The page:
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So I have the following exercise :

1) Solve the following differential equation : $$\frac{\partial^2}{\partial x^2}u(x,y)+\frac{\partial^2}{\partial y^2}u(x,y)=0$$

where $x\in \mathbb{R}$, $y > 0$

knowing that $u(x,0)=h(x)$ where $h: \mathbb{R}\rightarrow\mathbb{C}$ is an absolute, integrable, continuous function.

Hint: use the Fourier transform and the convolution theorem. Keep in mind for the solution of the system that $u(\cdot,y)$ should be bounded.


My attempt: I found on the internet how to use the Fourier Transformation with PDE. So I transformed the left side "with respect to x" and rewrote the equation as $$\frac{\partial^2}{\partial y^2}û(\omega,y)=\omega^2û(\omega,y)$$

The solution of that would be $$û(\omega,y)= c_1e^{\omega y}$$ I suppose.


Now my question is : If I plug in the initial condition right now, I would get that $c_1=h(x)$, but I'm not quite sure if it's correct because the initial condition is about the function (u), not the function transformed (û).

So I could use the convolution theorem, and get : $$u(x,y)= F^{-1}(c_1)*F^{-1}(e^{\omega y})$$ where * is the convolution of both functions. But now, how can I isolate $c_1$ to be able to "plug in" my initial condition and find the solution ? And is my attempt even correct ?

I could plug it in now and get $$ u(x,0)=F^{-1}(c_1)*F^{-1}(1)$$ but I'm not quite sure how this could help me.

Thanks for your help !

Edit : I found the solution with help from the comments. Thank you.

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    $\begingroup$ Hint: Since $u(x,0) = h(x)$, we have $\hat u(x,0) = \hat h(x)$ on the Fourier transform side, so $\hat h(x) = \hat u(x,0) = c_1 e^{\omega \cdot 0} = c_1$. $\endgroup$ – MisterRiemann Jul 10 '18 at 12:18
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    $\begingroup$ It is a lot easier using change of variables: $s=x+iy,z=x-iy, u(s,z)=u(x,y)$ $\endgroup$ – Holo Jul 10 '18 at 12:21
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    $\begingroup$ Yes, $c_1$ is a function of $x$. $\endgroup$ – MisterRiemann Jul 10 '18 at 12:21
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    $\begingroup$ Also, your notation is kinda messed up. You should write $\hat u (\omega, y)$ on the Fourier transform side. $\endgroup$ – MisterRiemann Jul 10 '18 at 12:24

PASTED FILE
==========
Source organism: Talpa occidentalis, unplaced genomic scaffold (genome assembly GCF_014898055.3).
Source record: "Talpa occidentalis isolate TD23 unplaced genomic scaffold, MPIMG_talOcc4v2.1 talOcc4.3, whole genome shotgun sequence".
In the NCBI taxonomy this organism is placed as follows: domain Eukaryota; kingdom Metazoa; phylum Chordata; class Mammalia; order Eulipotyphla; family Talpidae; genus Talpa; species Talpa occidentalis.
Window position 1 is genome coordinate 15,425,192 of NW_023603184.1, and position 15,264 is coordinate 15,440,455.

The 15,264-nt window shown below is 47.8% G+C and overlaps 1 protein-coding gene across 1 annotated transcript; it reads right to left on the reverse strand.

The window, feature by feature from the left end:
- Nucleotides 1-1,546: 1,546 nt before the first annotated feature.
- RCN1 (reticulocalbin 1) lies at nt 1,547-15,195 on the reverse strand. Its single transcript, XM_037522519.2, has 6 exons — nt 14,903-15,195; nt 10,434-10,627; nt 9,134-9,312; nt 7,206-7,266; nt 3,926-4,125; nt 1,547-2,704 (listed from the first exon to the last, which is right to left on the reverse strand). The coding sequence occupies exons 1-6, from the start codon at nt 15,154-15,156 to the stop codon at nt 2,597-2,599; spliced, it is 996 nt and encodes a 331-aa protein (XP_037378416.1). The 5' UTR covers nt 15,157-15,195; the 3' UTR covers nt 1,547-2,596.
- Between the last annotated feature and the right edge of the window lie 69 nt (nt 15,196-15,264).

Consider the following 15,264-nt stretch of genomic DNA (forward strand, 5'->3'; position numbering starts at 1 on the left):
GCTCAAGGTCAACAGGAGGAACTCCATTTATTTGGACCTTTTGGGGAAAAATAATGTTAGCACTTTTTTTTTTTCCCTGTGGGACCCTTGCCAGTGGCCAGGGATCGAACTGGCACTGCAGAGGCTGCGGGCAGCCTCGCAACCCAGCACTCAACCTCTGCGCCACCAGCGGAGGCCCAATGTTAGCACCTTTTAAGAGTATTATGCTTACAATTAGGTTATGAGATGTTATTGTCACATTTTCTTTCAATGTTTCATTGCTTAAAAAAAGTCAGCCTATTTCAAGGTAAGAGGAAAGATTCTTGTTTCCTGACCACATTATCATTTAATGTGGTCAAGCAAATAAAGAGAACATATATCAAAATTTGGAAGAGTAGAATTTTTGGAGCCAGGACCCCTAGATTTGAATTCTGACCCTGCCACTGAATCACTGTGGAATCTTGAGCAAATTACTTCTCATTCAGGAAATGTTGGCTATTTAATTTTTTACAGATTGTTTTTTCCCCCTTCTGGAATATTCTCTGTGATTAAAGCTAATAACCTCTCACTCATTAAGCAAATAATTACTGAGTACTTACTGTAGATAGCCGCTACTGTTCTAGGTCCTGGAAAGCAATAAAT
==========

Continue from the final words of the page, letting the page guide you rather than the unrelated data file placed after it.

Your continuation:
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    $\begingroup$ @Poujh Since $h$ is absolutely integrable and continuous, the Inversion theorem can be applied, so that $\mathcal{F}^{-1} \hat h = h$ at every point. (In particular, $\mathcal{F}^{-1} c_1 = h$.) $\endgroup$ – MisterRiemann Jul 10 '18 at 12:27
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I will assume this convention for the Fourier transform

\begin{align} \hat u(\omega) &= \int_{\Bbb R} e^{-i\omega x}u(x)\ dx \\ u(x) &= \frac{1}{2\pi}\int_{\Bbb R} e^{i\omega x}\hat{u}(\omega)d\omega \end{align}

Denote $\hat{u}(\omega,y)$ as the Fourier transform with respect to $x$, then we obtain the ODE in $y$

$$ \frac{\partial^2}{\partial y^2}\hat{u} + \omega^2 \hat{u} = 0 $$

with boundary condition

$$ \hat{u}(\omega,0) = \hat{h} (\omega) $$

where $\hat{h}(\omega)$ is the Fourier transform of $h(x)$

The general solution to the above equation is

$$ \hat{u}(\omega,y) = c_1(\omega)e^{\omega y} + c_2(\omega)e^{-\omega y} $$

where the coefficients $c_1,c_2$ are constant w.r.t to $y$

In order for the Fourier transform to exist, we require this solution to be bounded (also per the problem statement) for $y > 0$. Therefore $c_1 = 0$ if $\omega > 0$ and $c_2 = 0$ if $\omega < 0$. We can rewrite the above as

$$ \hat{u}(\omega,y) = \begin{cases} c_1(\omega)e^{\omega y}, & \omega < 0, y > 0 \\ c_2(\omega)e^{-\omega y}, & \omega > 0, y > 0 \end{cases} $$

The boundary condition implies $c_1 = c_2 = \hat{h}(\omega)$, so finally

$$ \hat{u}(\omega,y) = \hat{h}(\omega) e^{-|\omega|y}, \quad y > 0 $$

By the convolution theorem

$$ u(x,y) = h(x) * \mathcal{F}^{-1}\{e^{-|\omega| y}\} $$

You can compute the inverse Fourier transform of the $y$ function to find

$$ \mathcal{F}^{-1}\{e^{-|\omega|y}\} = \frac{1}{2\pi}\int_{-\infty}^{\infty} e^{i\omega x}e^{-|\omega| y}d\omega = \frac{1}{\pi}\frac{y}{x^2 + y^2} $$

Hence, the final solution is

$$ u(x,y) = \frac{y}{\pi}\int_{-\infty}^\infty \frac{h(\xi)}{(x-\xi)^2 + y^2}d\xi $$

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